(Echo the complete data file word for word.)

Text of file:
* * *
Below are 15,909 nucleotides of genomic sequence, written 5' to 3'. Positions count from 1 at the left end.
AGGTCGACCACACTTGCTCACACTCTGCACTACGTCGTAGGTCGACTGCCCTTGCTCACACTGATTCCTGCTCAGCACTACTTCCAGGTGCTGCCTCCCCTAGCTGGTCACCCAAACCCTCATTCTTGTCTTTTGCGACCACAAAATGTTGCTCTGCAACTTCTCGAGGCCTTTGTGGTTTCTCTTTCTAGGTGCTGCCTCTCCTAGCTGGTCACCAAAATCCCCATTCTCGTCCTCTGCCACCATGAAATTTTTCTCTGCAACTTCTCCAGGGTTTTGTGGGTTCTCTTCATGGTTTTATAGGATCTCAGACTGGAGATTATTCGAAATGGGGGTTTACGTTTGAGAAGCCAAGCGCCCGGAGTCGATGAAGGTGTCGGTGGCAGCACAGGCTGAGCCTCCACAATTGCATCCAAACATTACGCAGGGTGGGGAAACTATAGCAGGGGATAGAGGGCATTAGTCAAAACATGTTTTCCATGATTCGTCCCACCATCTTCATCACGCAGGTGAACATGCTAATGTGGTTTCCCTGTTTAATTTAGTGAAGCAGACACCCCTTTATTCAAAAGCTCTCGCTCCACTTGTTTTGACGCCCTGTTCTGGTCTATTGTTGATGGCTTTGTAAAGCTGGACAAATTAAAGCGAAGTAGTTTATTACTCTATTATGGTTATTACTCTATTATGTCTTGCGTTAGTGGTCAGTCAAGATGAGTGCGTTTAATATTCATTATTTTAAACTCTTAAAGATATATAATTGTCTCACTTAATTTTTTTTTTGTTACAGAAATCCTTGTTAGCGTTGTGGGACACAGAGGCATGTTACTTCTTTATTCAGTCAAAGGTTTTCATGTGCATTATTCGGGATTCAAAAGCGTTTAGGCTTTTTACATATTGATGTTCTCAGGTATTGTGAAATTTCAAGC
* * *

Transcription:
Below are 15,909 nucleotides of genomic sequence, written 5' to 3'. Positions count from 1 at the left end.
AGGTCGACCACACTTGCTCACACTCTGCACTACGTCGTAGGTCGACTGCCCTTGCTCACACTGATTCCTGCTCAGCACTACTTCCAGGTGCTGCCTCCCCTAGCTGGTCACCCAAACCCTCATTCTTGTCTTTTGCGACCACAAAATGTTGCTCTGCAACTTCTCGAGGCCTTTGTGGTTTCTCTTTCTAGGTGCTGCCTCTCCTAGCTGGTCACCAAAATCCCCATTCTCGTCCTCTGCCACCATGAAATTTTTCTCTGCAACTTCTCCAGGGTTTTGTGGGTTCTCTTCATGGTTTTATAGGATCTCAGACTGGAGATTATTCGAAATGGGGGTTTACGTTTGAGAAGCCAAGCGCCCGGAGTCGATGAAGGTGTCGGTGGCAGCACAGGCTGAGCCTCCACAATTGCATCCAAACATTACGCAGGGTGGGGAAACTATAGCAGGGGATAGAGGGCATTAGTCAAAACATGTTTTCCATGATTCGTCCCACCATCTTCATCACGCAGGTGAACATGCTAATGTGGTTTCCCTGTTTAATTTAGTGAAGCAGACACCCCTTTATTCAAAAGCTCTCGCTCCACTTGTTTTGACGCCCTGTTCTGGTCTATTGTTGATGGCTTTGTAAAGCTGGACAAATTAAAGCGAAGTAGTTTATTACTCTATTATGGTTATTACTCTATTATGTCTTGCGTTAGTGGTCAGTCAAGATGAGTGCGTTTAATATTCATTATTTTAAACTCTTAAAGATATATAATTGTCTCACTTAATTTTTTTTTTGTTACAGAAATCCTTGTTAGCGTTGTGGGACACAGAGGCATGTTACTTCTTTATTCAGTCAAAGGTTTTCATGTGCATTATTCGGGATTCAAAAGCGTTTAGGCTTTTTACATATTGATGTTCTCAGGTATTGTGAAATTTCAAGC